There’s still time to nominate local icons for Best of D.C.
Today, the office of Mayor Vince Gray will submit its proposal for a new FBI headquarters in the District to the General Services Administration. All indications are that the administration will suggest Poplar Point, the 110-acre site just east of the Anacostia River that’s home to National Park Service facilities, as the FBI’s future home.
But Gray appears to be less than fully committed to retaining the FBI in the District if and when it departs its current outdated headquarters on Pennsylvania Avenue NW. Replacing the bunker-like J. Edgar Hoover Building with mixed-use, pedestrian-friendly development will be a boon to downtown, city officials believe. Gray seems to have similar feelings toward a full departure from the city, rather than a move to another area ripe for more community-minded development. Jurisdictions in suburban Maryland and Virginia have expressed interest in nabbing the FBI.
“A lot of us feel the mayor thinks they’ve got to say they’re interested, but it’s not the highest priority they’ve got,” says a source familiar with the situation, who asked not to be named but has worked on GSA projects before.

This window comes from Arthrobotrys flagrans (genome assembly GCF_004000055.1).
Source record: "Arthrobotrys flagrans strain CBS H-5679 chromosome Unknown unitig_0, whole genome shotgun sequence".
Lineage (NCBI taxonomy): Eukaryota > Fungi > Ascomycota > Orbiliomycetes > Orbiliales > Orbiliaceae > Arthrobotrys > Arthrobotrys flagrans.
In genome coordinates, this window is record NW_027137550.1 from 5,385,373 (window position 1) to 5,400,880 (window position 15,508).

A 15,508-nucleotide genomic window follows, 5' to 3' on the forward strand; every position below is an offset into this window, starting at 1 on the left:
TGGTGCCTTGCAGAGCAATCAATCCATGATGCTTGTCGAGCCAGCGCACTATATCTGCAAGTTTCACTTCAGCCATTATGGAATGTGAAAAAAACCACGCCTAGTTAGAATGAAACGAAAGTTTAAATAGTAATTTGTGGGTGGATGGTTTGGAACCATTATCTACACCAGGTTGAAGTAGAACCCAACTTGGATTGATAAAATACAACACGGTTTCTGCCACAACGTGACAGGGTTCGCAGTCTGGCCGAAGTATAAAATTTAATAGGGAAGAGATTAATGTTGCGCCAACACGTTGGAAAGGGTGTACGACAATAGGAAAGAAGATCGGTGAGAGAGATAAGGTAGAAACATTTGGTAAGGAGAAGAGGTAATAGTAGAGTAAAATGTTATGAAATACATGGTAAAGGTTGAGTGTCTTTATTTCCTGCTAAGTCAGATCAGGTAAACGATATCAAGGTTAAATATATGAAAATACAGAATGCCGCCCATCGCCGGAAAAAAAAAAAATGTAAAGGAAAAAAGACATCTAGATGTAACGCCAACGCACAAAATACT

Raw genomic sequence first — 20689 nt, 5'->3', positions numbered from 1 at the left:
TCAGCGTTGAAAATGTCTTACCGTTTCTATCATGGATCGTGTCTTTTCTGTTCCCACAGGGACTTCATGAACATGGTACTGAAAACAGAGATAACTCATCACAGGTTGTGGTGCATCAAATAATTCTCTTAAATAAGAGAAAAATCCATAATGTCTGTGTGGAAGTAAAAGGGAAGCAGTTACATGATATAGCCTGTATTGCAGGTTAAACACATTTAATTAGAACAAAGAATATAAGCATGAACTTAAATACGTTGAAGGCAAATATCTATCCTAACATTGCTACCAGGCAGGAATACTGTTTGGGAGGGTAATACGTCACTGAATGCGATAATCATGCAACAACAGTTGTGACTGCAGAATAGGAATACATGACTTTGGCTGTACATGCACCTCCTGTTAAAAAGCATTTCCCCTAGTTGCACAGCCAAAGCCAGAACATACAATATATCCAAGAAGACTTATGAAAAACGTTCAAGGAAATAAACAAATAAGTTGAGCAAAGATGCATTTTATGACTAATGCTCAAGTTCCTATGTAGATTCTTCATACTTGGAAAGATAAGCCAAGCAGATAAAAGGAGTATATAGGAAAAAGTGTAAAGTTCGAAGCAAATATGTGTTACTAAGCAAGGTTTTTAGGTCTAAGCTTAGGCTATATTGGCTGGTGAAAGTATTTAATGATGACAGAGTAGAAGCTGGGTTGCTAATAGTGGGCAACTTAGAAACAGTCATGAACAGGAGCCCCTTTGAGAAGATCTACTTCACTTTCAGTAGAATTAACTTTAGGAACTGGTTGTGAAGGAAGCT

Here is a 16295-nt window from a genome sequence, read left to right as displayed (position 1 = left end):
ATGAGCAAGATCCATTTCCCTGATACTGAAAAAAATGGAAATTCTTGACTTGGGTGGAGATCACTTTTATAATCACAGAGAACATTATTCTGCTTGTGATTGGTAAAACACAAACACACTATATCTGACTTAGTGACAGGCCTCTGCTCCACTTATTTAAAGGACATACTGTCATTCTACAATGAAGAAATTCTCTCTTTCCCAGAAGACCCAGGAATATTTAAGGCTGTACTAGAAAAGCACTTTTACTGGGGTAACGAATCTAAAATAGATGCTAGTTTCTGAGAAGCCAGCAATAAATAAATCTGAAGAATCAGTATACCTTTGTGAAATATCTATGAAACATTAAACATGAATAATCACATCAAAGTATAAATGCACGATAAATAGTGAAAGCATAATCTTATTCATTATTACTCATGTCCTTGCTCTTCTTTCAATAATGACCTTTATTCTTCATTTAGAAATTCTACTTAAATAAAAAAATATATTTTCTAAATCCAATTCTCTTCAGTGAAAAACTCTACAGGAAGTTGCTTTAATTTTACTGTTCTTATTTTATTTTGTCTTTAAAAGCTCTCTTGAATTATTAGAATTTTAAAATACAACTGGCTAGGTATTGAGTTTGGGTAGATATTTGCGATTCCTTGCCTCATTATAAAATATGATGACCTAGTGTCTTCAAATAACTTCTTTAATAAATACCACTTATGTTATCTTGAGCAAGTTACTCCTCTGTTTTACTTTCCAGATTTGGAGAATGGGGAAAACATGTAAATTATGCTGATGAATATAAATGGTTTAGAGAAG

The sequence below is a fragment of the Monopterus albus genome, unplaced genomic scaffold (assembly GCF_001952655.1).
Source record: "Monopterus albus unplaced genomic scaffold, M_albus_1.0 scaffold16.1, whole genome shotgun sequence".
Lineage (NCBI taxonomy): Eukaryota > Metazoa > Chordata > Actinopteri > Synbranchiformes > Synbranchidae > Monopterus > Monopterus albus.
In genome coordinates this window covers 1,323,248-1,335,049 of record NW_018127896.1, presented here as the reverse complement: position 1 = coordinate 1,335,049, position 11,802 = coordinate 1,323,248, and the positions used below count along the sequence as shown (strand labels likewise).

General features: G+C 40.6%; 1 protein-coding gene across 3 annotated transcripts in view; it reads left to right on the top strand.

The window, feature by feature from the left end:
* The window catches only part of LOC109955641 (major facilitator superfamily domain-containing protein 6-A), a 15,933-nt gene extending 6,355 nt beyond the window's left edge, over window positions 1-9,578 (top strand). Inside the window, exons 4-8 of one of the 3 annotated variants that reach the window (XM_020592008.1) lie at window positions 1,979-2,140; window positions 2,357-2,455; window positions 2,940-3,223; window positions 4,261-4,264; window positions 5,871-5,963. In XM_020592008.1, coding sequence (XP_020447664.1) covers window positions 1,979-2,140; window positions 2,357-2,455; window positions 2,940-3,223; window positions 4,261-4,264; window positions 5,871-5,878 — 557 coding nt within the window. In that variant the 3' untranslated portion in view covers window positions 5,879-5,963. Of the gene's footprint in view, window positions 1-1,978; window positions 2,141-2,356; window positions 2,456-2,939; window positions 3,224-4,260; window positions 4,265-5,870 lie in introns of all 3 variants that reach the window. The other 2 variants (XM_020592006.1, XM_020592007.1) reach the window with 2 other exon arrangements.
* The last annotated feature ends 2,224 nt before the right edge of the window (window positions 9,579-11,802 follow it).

Gray himself appeared to confirm as much in a conversation on Thursday. When I asked just how committed he was to retaining the FBI, he said, “We’re going to do what we can to keep the FBI in the District of Columbia.” But then he proceded to add caveat after caveat.
“If they do move, it presents tremendous opportunities to the city,” he said. The crux of the matter is the opportunity cost of housing the untaxable FBI at Poplar Point at the expense of other development.
“We don’t get anything on property taxes,” he said. “We don’t get much on income taxes. Sales taxes, I don’t know where these people eat.”
It’s possible that keeping the FBI in D.C. would help prevent workers from moving to the suburbs, but Gray noted, “I don’t know how many of the people live in the District now. Probably not very many.”
I asked Gray how confident he was that development would soon occur at Poplar Point in the absence of the FBI. “I’m confident,” he replied. “The investment will have to be made, but I’m confident.” In fact, he said, he’d had a meeting that very day with a developer who was interested in building at Poplar Point. He declined to name the developer.
Photo by Darrow Montgomery